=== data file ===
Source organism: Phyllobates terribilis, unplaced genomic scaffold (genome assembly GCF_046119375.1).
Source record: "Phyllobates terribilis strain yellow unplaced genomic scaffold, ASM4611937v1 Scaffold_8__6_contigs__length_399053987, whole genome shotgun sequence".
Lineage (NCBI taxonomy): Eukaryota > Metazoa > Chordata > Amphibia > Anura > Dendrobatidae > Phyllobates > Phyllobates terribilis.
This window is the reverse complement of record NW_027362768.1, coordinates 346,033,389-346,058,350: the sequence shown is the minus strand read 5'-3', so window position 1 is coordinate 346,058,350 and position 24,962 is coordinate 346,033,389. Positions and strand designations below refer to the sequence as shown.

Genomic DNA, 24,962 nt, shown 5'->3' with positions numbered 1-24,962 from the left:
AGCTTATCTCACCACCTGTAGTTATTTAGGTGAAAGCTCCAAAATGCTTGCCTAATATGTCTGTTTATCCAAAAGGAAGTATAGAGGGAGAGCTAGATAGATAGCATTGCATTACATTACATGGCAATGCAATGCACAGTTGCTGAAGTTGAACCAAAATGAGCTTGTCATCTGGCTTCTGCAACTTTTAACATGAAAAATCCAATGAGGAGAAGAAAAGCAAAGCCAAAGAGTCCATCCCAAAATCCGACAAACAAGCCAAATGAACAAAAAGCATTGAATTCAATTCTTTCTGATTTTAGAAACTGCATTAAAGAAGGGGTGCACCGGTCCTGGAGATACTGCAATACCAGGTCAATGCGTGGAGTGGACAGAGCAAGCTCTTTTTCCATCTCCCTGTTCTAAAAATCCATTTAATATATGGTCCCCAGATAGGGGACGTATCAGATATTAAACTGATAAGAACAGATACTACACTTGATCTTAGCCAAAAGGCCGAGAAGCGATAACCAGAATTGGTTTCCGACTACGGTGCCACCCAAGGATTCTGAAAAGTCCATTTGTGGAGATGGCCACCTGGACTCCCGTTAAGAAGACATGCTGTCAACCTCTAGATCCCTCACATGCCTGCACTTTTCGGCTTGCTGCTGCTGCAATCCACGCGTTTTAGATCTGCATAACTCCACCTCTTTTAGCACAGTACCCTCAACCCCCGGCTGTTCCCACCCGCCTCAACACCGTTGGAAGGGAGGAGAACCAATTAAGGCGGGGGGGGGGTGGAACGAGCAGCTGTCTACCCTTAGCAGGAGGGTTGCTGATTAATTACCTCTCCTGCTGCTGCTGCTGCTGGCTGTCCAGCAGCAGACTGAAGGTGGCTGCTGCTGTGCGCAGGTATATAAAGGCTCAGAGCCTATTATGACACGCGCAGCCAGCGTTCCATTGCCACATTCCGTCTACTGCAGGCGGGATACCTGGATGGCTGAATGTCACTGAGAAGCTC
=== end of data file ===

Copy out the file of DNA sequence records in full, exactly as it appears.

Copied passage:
Source organism: Phyllobates terribilis, unplaced genomic scaffold (genome assembly GCF_046119375.1).
Source record: "Phyllobates terribilis strain yellow unplaced genomic scaffold, ASM4611937v1 Scaffold_8__6_contigs__length_399053987, whole genome shotgun sequence".
Lineage (NCBI taxonomy): Eukaryota > Metazoa > Chordata > Amphibia > Anura > Dendrobatidae > Phyllobates > Phyllobates terribilis.
This window is the reverse complement of record NW_027362768.1, coordinates 346,033,389-346,058,350: the sequence shown is the minus strand read 5'-3', so window position 1 is coordinate 346,058,350 and position 24,962 is coordinate 346,033,389. Positions and strand designations below refer to the sequence as shown.

Genomic DNA, 24,962 nt, shown 5'->3' with positions numbered 1-24,962 from the left:
AGCTTATCTCACCACCTGTAGTTATTTAGGTGAAAGCTCCAAAATGCTTGCCTAATATGTCTGTTTATCCAAAAGGAAGTATAGAGGGAGAGCTAGATAGATAGCATTGCATTACATTACATGGCAATGCAATGCACAGTTGCTGAAGTTGAACCAAAATGAGCTTGTCATCTGGCTTCTGCAACTTTTAACATGAAAAATCCAATGAGGAGAAGAAAAGCAAAGCCAAAGAGTCCATCCCAAAATCCGACAAACAAGCCAAATGAACAAAAAGCATTGAATTCAATTCTTTCTGATTTTAGAAACTGCATTAAAGAAGGGGTGCACCGGTCCTGGAGATACTGCAATACCAGGTCAATGCGTGGAGTGGACAGAGCAAGCTCTTTTTCCATCTCCCTGTTCTAAAAATCCATTTAATATATGGTCCCCAGATAGGGGACGTATCAGATATTAAACTGATAAGAACAGATACTACACTTGATCTTAGCCAAAAGGCCGAGAAGCGATAACCAGAATTGGTTTCCGACTACGGTGCCACCCAAGGATTCTGAAAAGTCCATTTGTGGAGATGGCCACCTGGACTCCCGTTAAGAAGACATGCTGTCAACCTCTAGATCCCTCACATGCCTGCACTTTTCGGCTTGCTGCTGCTGCAATCCACGCGTTTTAGATCTGCATAACTCCACCTCTTTTAGCACAGTACCCTCAACCCCCGGCTGTTCCCACCCGCCTCAACACCGTTGGAAGGGAGGAGAACCAATTAAGGCGGGGGGGGGGTGGAACGAGCAGCTGTCTACCCTTAGCAGGAGGGTTGCTGATTAATTACCTCTCCTGCTGCTGCTGCTGCTGGCTGTCCAGCAGCAGACTGAAGGTGGCTGCTGCTGTGCGCAGGTATATAAAGGCTCAGAGCCTATTATGACACGCGCAGCCAGCGTTCCATTGCCACATTCCGTCTACTGCAGGCGGGATACCTGGATGGCTGAATGTCACTGAGAAGCTC